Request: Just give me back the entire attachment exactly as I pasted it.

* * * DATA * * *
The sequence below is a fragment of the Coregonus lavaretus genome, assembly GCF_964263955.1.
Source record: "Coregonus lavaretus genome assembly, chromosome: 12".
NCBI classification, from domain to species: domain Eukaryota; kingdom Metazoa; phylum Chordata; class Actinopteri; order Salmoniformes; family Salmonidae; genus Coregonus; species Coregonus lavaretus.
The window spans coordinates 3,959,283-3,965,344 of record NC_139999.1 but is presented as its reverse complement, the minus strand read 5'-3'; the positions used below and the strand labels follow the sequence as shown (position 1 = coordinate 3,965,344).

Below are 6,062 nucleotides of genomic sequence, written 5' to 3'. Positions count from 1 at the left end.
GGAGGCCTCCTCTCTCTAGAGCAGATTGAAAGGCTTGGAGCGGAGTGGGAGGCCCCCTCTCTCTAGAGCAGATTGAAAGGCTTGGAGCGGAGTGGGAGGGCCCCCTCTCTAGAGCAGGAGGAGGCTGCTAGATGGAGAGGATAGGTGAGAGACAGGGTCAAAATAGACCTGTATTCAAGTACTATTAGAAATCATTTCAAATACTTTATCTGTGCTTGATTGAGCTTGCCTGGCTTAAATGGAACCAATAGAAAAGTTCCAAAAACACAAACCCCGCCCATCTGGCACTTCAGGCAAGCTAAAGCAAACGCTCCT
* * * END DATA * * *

The sequence below is a fragment of the Coregonus lavaretus genome, assembly GCF_964263955.1.
Source record: "Coregonus lavaretus genome assembly, chromosome: 12".
NCBI classification, from domain to species: domain Eukaryota; kingdom Metazoa; phylum Chordata; class Actinopteri; order Salmoniformes; family Salmonidae; genus Coregonus; species Coregonus lavaretus.
The window spans coordinates 3,959,283-3,965,344 of record NC_139999.1 but is presented as its reverse complement, the minus strand read 5'-3'; the positions used below and the strand labels follow the sequence as shown (position 1 = coordinate 3,965,344).

Below are 6,062 nucleotides of genomic sequence, written 5' to 3'. Positions count from 1 at the left end.
GGAGGCCTCCTCTCTCTAGAGCAGATTGAAAGGCTTGGAGCGGAGTGGGAGGCCCCCTCTCTCTAGAGCAGATTGAAAGGCTTGGAGCGGAGTGGGAGGGCCCCCTCTCTAGAGCAGGAGGAGGCTGCTAGATGGAGAGGATAGGTGAGAGACAGGGTCAAAATAGACCTGTATTCAAGTACTATTAGAAATCATTTCAAATACTTTATCTGTGCTTGATTGAGCTTGCCTGGCTTAAATGGAACCAATAGAAAAGTTCCAAAAACACAAACCCCGCCCATCTGGCACTTCAGGCAAGCTAAAGCAAACGCTCCT